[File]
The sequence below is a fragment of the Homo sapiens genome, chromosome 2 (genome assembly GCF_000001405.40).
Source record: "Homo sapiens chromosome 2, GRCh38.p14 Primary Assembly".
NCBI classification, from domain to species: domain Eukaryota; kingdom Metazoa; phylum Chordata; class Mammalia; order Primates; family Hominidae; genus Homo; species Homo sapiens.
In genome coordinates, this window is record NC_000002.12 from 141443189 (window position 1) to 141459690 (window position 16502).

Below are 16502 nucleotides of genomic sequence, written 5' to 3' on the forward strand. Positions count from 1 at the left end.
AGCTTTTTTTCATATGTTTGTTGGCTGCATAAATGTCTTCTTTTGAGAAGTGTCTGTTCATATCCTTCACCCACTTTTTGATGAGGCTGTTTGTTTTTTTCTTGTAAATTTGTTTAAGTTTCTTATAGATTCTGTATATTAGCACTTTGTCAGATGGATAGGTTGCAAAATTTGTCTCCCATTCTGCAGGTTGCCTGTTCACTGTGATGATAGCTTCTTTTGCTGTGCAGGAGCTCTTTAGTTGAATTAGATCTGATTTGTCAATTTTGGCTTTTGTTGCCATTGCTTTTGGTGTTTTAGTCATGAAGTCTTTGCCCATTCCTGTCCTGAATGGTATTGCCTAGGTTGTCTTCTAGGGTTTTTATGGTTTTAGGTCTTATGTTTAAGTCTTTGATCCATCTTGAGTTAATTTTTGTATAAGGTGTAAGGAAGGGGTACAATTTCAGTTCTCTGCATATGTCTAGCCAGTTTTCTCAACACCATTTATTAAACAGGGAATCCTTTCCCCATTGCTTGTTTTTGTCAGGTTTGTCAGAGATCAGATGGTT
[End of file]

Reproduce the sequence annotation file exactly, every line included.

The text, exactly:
The sequence below is a fragment of the Homo sapiens genome, chromosome 2 (genome assembly GCF_000001405.40).
Source record: "Homo sapiens chromosome 2, GRCh38.p14 Primary Assembly".
NCBI classification, from domain to species: domain Eukaryota; kingdom Metazoa; phylum Chordata; class Mammalia; order Primates; family Hominidae; genus Homo; species Homo sapiens.
In genome coordinates, this window is record NC_000002.12 from 141443189 (window position 1) to 141459690 (window position 16502).

Below are 16502 nucleotides of genomic sequence, written 5' to 3' on the forward strand. Positions count from 1 at the left end.
AGCTTTTTTTCATATGTTTGTTGGCTGCATAAATGTCTTCTTTTGAGAAGTGTCTGTTCATATCCTTCACCCACTTTTTGATGAGGCTGTTTGTTTTTTTCTTGTAAATTTGTTTAAGTTTCTTATAGATTCTGTATATTAGCACTTTGTCAGATGGATAGGTTGCAAAATTTGTCTCCCATTCTGCAGGTTGCCTGTTCACTGTGATGATAGCTTCTTTTGCTGTGCAGGAGCTCTTTAGTTGAATTAGATCTGATTTGTCAATTTTGGCTTTTGTTGCCATTGCTTTTGGTGTTTTAGTCATGAAGTCTTTGCCCATTCCTGTCCTGAATGGTATTGCCTAGGTTGTCTTCTAGGGTTTTTATGGTTTTAGGTCTTATGTTTAAGTCTTTGATCCATCTTGAGTTAATTTTTGTATAAGGTGTAAGGAAGGGGTACAATTTCAGTTCTCTGCATATGTCTAGCCAGTTTTCTCAACACCATTTATTAAACAGGGAATCCTTTCCCCATTGCTTGTTTTTGTCAGGTTTGTCAGAGATCAGATGGTT